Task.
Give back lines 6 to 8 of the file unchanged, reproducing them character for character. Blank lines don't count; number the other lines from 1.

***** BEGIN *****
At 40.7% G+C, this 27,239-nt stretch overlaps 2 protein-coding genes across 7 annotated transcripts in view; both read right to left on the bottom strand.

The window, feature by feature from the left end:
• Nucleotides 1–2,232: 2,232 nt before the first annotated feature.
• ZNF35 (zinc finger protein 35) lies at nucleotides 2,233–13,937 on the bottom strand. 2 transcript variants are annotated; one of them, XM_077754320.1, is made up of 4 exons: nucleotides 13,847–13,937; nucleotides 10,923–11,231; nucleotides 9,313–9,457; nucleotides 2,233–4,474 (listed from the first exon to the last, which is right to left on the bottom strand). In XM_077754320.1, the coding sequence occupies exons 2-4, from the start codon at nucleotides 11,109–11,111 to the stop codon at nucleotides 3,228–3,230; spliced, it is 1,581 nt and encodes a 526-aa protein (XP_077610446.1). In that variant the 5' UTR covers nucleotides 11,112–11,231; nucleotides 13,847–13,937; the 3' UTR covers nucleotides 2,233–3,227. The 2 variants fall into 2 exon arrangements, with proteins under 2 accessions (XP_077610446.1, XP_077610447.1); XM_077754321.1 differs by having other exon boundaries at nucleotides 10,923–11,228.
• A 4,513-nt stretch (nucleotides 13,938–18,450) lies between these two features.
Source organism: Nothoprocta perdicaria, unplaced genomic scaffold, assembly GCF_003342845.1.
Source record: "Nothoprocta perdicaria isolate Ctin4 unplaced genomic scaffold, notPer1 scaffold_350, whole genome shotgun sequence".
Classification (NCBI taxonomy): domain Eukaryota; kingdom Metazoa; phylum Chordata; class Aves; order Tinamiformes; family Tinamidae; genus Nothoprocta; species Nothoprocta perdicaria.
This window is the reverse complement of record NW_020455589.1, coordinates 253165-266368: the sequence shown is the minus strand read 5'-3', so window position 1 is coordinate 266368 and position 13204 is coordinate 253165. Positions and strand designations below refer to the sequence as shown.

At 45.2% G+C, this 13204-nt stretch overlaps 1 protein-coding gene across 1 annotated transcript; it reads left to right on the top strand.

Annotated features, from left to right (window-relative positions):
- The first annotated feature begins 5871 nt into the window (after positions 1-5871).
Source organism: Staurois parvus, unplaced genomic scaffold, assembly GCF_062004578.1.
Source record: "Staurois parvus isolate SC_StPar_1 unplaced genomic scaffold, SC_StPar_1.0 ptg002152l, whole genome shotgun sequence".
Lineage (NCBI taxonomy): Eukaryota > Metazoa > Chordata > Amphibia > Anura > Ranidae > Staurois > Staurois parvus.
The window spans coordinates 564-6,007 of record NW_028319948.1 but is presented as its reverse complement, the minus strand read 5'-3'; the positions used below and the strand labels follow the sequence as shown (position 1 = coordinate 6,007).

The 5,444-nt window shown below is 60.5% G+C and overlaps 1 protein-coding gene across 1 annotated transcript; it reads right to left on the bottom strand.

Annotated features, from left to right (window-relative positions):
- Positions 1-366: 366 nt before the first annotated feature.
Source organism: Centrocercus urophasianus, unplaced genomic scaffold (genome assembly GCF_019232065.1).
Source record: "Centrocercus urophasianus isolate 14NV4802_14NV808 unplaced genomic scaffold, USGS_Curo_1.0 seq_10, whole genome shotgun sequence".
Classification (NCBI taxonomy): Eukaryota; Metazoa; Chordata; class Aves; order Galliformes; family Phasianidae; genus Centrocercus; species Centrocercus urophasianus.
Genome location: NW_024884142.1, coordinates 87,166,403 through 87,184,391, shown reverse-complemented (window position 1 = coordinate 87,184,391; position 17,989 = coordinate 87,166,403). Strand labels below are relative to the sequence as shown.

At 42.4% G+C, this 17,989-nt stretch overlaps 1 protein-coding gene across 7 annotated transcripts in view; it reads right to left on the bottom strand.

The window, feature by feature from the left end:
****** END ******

Source organism: Nothoprocta perdicaria, unplaced genomic scaffold, assembly GCF_003342845.1.
Source record: "Nothoprocta perdicaria isolate Ctin4 unplaced genomic scaffold, notPer1 scaffold_350, whole genome shotgun sequence".
Classification (NCBI taxonomy): domain Eukaryota; kingdom Metazoa; phylum Chordata; class Aves; order Tinamiformes; family Tinamidae; genus Nothoprocta; species Nothoprocta perdicaria.